Logan understands the reluctance, but holds an enthusiasm for the outdoors that traces back to cheerful memories of swims near her home in Curtis Creek. On summer evenings, her dad took her and other neighborhood kids to swim once he returned from work.
“It’s hard to get Black people in the woods, given the history,” says Logan. “I just want people to take advantage of it. This is our backyard.”
The Black community's participation in a public lands project is a “really big deal,” remarks Chávez. “It’s not something you see anywhere really except in predominantly Black places. And those places usually don't coincide with public lands.”
McDougald says that engaging the Black community was an outgrowth of his observations of Asheville’s path to prosperity, largely from tourism and its access to world-class outdoor recreation.
“We’ve seen Asheville grow and develop and the Black community get left behind,” he says. “We’re in the position to build this from scratch. I hope that this project will engage the local community in being more active and connected to public lands surrounding Old Fort.”
Seemingly everywhere, home prices and rents are rising. It’s easy to imagine that if this town booms, so too will its real estate, crowding out the very people who live here.
“I want us to develop an outdoor recreation economy, but do it in a way that hasn’t necessarily been done before where local entrepreneurs and the community of color have an ownership stake in the town,” says McDougald. “Trails are great. Tourism and economic development are great, but we really want to grow Old Fort’s economy in a way that doesn't displace the folks that have been here for a long time. We want to develop the town from within.”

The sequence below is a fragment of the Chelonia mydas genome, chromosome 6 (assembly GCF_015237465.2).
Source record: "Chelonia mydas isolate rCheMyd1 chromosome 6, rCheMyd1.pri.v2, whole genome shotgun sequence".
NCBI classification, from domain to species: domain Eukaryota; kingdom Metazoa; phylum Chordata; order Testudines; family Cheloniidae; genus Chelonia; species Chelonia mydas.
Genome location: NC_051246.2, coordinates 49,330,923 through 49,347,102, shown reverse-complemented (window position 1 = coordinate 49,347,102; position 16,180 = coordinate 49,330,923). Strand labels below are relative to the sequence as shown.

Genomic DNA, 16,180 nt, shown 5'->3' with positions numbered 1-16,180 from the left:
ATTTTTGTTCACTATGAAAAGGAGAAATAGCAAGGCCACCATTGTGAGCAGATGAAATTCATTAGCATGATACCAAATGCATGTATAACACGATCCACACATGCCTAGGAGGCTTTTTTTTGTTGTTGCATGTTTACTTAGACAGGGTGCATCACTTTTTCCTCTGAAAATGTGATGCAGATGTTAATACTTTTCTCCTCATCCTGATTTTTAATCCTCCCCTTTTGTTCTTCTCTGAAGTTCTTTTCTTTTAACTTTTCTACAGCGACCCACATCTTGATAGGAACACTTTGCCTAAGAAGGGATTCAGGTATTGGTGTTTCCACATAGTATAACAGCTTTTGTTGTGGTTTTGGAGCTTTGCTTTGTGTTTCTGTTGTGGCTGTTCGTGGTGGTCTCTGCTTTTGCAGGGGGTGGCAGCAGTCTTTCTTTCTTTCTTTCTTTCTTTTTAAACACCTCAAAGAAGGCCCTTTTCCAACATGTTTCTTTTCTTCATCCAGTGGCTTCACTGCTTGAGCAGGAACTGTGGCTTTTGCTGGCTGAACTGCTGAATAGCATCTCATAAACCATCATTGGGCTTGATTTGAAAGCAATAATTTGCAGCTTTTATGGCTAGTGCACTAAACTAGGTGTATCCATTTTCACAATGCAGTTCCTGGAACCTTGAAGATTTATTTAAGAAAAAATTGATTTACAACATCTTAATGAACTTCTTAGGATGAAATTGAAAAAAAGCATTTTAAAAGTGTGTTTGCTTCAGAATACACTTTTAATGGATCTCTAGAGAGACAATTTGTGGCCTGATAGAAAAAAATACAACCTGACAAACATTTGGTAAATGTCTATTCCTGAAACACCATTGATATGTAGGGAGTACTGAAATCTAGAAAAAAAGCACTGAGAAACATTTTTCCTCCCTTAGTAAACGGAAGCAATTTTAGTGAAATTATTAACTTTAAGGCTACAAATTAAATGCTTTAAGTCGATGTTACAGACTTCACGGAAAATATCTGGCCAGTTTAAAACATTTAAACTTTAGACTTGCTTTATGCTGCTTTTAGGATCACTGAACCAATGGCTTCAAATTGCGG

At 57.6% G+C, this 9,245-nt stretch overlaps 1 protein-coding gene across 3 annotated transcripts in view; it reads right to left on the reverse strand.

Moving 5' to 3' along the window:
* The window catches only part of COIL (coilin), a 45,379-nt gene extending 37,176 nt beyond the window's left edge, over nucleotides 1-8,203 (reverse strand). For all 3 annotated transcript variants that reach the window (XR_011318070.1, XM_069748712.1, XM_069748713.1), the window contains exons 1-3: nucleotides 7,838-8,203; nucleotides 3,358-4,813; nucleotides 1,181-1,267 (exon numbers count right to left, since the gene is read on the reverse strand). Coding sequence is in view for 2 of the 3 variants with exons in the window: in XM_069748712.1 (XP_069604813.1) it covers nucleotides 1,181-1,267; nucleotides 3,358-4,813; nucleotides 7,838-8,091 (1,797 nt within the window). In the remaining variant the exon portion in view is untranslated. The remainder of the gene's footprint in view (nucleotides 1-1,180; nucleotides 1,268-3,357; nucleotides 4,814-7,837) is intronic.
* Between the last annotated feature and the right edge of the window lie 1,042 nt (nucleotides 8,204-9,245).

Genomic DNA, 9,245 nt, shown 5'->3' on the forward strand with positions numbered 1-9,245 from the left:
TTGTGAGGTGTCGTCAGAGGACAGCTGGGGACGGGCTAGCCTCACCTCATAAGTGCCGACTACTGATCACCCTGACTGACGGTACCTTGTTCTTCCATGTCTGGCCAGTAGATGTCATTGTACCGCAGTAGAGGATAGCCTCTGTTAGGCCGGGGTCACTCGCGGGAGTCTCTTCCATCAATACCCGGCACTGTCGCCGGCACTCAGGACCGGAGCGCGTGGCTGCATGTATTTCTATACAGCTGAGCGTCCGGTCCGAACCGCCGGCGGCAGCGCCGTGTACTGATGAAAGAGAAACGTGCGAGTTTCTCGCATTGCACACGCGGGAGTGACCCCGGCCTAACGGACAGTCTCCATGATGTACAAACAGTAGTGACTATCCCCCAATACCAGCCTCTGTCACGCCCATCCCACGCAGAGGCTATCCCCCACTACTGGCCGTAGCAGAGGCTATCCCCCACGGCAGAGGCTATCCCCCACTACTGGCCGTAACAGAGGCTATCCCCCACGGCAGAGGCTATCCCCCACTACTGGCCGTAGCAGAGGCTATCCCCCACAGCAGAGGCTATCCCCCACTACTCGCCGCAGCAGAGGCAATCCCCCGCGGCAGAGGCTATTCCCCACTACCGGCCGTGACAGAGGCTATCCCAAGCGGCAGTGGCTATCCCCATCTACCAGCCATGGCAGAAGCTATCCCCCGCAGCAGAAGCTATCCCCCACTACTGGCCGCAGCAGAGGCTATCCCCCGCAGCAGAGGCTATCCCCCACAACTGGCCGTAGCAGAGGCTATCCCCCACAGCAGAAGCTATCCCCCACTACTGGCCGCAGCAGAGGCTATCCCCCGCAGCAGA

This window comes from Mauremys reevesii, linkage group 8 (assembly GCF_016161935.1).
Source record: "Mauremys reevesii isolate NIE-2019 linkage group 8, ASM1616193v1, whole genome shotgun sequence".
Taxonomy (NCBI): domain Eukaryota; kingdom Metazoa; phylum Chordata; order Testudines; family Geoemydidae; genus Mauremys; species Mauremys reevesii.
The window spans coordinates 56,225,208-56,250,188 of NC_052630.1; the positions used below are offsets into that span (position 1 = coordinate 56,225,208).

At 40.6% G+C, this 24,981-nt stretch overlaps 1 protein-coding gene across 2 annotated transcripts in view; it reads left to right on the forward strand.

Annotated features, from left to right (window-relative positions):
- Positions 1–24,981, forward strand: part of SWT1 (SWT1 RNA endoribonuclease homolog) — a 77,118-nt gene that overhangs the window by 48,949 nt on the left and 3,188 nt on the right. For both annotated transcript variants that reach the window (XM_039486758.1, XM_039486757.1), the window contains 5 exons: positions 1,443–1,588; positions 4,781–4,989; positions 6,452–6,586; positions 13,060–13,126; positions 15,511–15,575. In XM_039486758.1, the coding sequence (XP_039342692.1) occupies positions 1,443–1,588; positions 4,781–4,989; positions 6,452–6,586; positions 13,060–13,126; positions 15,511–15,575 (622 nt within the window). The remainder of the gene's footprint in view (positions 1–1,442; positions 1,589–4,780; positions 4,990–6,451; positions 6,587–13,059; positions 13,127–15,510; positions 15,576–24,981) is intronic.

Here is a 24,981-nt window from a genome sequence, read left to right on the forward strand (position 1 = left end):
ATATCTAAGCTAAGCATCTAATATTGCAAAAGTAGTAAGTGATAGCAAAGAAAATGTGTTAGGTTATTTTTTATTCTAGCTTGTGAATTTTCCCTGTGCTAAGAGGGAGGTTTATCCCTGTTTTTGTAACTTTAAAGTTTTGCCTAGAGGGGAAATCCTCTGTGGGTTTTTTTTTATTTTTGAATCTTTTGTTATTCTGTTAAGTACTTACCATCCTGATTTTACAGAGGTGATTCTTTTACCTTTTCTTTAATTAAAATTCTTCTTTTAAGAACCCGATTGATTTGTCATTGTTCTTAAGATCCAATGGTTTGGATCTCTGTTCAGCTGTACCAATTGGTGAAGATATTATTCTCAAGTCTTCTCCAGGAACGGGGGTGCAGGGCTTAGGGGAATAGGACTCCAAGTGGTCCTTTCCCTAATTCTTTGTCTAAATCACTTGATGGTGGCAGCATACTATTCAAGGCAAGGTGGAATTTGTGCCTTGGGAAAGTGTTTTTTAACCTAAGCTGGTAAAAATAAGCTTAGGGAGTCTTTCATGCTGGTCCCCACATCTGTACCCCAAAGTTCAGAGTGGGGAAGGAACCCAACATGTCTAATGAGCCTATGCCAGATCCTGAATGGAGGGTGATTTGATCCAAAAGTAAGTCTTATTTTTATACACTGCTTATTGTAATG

Chávez says that representation of people of color in the woods “makes a huge difference” and there is a growing movement in Asheville and across the nation to engage minorities in outdoor recreation activities. Those efforts, champions Chávez, should focus on building “authentic relationships with communities of color before an invitation comes. It’s a process to build relationships and trust. That’s the crux of it.”
(Clockwise from above left) Although the process of carving trails will take time, the first section is set to be completed this summer; After a community-wide groundbreaking in January of this year, the trail project is well underway; “Trails are great. Tourism and economic development are great, but we really want to grow Old Fort's economy in a way that doesn't displace the folks that have been here for a long time. We want to develop the town from within.“ — Jason McDougald